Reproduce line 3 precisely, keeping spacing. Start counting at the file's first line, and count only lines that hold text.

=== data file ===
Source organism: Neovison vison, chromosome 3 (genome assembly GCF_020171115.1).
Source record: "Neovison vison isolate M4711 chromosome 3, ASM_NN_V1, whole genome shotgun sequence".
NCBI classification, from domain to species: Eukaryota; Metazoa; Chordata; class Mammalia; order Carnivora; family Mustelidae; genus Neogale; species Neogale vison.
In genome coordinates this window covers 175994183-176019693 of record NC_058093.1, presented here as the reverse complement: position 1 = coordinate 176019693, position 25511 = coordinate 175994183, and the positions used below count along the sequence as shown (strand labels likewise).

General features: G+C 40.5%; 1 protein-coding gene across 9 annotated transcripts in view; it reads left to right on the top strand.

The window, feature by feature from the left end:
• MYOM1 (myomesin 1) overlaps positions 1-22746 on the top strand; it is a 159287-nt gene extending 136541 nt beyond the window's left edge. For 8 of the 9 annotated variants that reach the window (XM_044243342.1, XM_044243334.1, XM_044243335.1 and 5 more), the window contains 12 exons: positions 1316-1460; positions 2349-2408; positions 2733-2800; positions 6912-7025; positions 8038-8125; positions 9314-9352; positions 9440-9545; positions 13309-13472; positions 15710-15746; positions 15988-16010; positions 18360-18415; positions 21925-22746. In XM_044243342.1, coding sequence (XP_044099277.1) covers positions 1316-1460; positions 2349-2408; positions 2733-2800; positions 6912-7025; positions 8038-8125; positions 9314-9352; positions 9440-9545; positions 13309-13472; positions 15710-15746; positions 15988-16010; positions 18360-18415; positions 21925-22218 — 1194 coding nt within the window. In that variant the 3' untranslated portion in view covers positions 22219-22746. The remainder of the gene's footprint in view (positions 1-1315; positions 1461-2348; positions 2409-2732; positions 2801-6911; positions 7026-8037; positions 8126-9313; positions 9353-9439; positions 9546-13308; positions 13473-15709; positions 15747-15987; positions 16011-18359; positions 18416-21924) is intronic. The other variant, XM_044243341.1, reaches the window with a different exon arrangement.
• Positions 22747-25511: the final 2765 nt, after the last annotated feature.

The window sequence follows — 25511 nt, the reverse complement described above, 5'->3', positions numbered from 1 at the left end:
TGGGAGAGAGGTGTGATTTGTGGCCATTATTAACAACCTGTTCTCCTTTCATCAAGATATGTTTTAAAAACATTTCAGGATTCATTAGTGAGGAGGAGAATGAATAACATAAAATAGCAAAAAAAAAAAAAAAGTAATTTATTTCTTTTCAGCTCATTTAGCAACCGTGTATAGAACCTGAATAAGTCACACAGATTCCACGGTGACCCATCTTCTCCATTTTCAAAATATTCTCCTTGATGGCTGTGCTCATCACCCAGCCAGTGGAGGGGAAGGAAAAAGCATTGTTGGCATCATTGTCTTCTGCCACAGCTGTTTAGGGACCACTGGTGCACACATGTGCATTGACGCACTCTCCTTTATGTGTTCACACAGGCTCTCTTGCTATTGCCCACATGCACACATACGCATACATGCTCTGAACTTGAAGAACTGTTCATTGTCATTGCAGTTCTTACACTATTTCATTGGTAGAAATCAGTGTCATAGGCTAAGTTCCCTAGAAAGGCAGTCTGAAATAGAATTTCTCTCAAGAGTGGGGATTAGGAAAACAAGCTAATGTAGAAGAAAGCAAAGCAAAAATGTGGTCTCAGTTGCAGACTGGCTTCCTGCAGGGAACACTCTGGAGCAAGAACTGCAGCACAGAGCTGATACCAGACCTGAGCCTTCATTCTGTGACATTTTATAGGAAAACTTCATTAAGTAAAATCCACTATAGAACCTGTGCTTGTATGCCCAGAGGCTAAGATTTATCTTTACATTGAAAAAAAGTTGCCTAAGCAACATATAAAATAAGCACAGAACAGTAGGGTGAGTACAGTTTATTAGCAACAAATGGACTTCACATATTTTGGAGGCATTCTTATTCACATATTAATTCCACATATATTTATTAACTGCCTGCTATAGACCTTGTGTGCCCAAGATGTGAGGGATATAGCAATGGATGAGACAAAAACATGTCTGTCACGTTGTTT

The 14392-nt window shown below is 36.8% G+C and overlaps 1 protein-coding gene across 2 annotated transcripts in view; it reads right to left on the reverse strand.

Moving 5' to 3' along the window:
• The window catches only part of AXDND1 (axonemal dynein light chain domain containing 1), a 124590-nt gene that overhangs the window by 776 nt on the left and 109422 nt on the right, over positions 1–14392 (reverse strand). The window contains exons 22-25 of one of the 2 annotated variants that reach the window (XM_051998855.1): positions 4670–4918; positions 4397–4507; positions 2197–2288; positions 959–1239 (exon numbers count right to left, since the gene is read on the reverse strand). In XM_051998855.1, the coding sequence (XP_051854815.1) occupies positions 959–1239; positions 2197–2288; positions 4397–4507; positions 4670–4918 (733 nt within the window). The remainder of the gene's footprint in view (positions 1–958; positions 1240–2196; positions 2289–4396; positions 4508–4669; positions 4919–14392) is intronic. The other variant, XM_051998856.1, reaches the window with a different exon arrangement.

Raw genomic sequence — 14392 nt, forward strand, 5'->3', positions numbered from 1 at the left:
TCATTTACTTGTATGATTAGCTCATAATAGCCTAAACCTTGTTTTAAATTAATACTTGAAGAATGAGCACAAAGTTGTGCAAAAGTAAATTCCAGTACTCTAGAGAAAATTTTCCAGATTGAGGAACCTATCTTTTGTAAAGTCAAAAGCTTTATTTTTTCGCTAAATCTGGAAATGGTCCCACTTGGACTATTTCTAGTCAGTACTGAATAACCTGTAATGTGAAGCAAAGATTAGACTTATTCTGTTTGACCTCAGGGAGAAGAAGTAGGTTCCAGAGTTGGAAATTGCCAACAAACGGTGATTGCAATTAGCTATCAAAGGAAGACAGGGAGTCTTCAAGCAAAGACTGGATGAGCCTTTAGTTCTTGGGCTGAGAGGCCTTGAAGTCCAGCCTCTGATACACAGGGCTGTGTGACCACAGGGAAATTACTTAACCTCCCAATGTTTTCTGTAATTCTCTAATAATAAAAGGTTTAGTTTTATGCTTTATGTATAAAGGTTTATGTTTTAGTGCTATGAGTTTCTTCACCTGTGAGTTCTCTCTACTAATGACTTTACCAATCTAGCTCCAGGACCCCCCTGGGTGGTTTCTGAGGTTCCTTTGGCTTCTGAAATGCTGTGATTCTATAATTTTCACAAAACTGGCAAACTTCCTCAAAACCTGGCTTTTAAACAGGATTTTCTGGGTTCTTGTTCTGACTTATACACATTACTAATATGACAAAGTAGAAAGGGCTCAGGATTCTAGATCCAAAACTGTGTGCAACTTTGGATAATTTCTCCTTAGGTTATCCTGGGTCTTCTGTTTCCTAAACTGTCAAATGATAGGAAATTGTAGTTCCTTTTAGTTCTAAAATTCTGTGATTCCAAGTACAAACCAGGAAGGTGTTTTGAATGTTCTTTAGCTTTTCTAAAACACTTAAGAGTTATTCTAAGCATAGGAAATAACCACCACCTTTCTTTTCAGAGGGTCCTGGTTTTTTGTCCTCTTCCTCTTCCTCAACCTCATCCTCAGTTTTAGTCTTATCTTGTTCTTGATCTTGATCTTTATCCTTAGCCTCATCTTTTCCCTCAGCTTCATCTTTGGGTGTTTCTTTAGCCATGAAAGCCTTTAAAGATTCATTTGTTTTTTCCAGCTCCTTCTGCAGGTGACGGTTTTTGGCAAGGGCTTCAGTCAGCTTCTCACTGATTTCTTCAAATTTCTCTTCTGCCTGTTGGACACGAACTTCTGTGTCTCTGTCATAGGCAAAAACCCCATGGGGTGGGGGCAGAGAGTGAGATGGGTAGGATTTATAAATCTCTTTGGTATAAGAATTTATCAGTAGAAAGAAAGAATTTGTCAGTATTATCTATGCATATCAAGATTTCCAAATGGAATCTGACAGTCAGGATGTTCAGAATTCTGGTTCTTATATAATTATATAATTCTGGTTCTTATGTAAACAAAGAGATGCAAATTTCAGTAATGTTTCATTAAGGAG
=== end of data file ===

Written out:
NCBI classification, from domain to species: Eukaryota; Metazoa; Chordata; class Mammalia; order Carnivora; family Mustelidae; genus Neogale; species Neogale vison.